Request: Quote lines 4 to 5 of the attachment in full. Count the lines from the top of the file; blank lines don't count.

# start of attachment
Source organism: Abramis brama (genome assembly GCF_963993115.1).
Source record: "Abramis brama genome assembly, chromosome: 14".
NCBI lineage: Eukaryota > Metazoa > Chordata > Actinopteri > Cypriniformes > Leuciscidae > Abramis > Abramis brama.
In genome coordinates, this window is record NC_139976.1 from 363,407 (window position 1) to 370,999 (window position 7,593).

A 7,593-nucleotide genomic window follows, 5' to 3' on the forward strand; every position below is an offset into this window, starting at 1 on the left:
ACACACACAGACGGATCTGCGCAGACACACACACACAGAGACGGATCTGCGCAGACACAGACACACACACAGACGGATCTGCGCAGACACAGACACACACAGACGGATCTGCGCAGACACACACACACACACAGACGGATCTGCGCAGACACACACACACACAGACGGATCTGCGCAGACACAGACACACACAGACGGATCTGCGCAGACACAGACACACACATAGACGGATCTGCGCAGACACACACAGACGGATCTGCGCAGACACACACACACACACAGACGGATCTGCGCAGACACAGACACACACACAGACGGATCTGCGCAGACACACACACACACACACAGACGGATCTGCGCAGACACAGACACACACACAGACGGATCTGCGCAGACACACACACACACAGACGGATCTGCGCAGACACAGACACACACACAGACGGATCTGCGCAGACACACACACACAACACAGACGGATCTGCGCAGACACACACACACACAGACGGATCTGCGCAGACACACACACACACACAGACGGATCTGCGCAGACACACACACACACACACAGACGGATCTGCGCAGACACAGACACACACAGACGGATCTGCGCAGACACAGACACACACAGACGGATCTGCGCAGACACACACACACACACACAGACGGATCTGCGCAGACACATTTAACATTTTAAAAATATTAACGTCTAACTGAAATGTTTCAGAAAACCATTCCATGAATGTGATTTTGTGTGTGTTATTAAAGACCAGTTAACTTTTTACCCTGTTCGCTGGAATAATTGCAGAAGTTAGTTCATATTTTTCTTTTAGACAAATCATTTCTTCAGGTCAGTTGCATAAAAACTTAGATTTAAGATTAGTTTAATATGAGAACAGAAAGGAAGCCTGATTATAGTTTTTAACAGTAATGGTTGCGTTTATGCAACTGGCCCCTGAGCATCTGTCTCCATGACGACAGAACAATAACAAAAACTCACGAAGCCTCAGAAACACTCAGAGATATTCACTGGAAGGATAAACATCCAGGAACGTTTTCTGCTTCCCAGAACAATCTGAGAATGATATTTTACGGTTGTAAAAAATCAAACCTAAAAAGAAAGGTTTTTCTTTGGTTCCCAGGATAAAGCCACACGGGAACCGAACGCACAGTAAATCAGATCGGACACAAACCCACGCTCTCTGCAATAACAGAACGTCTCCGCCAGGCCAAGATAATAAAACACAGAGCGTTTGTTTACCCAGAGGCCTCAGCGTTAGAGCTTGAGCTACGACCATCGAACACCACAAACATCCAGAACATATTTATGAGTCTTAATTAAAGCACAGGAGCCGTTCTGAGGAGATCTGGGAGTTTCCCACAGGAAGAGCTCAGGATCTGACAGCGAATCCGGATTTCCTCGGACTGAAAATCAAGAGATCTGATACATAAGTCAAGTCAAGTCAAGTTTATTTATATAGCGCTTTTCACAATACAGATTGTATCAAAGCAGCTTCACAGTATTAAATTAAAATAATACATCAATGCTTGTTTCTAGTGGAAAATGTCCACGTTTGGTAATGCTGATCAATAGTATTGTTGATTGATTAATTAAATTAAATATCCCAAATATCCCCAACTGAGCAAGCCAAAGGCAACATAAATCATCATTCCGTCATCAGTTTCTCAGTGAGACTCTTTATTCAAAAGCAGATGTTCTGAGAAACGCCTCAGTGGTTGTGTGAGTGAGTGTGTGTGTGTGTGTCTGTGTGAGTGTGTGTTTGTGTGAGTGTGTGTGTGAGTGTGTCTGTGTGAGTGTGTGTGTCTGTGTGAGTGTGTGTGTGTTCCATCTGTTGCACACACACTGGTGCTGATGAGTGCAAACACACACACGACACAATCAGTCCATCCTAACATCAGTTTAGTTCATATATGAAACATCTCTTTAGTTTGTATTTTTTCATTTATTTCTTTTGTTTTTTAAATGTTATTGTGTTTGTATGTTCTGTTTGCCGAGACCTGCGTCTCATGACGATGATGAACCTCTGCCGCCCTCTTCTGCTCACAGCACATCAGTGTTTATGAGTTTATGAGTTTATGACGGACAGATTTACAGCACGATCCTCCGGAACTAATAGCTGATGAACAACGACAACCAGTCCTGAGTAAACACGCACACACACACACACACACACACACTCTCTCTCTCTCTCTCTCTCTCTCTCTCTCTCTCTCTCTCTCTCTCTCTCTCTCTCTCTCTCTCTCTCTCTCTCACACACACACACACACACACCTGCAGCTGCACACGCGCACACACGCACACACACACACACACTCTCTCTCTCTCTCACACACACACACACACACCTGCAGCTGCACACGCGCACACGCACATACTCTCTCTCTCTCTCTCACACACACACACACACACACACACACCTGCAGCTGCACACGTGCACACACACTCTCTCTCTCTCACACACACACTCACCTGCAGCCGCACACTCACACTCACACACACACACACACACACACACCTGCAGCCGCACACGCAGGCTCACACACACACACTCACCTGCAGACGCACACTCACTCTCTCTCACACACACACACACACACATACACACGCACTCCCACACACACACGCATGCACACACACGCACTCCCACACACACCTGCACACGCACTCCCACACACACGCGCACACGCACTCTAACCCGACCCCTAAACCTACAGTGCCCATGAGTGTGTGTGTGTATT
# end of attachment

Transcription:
In genome coordinates, this window is record NC_139976.1 from 363,407 (window position 1) to 370,999 (window position 7,593).

A 7,593-nucleotide genomic window follows, 5' to 3' on the forward strand; every position below is an offset into this window, starting at 1 on the left: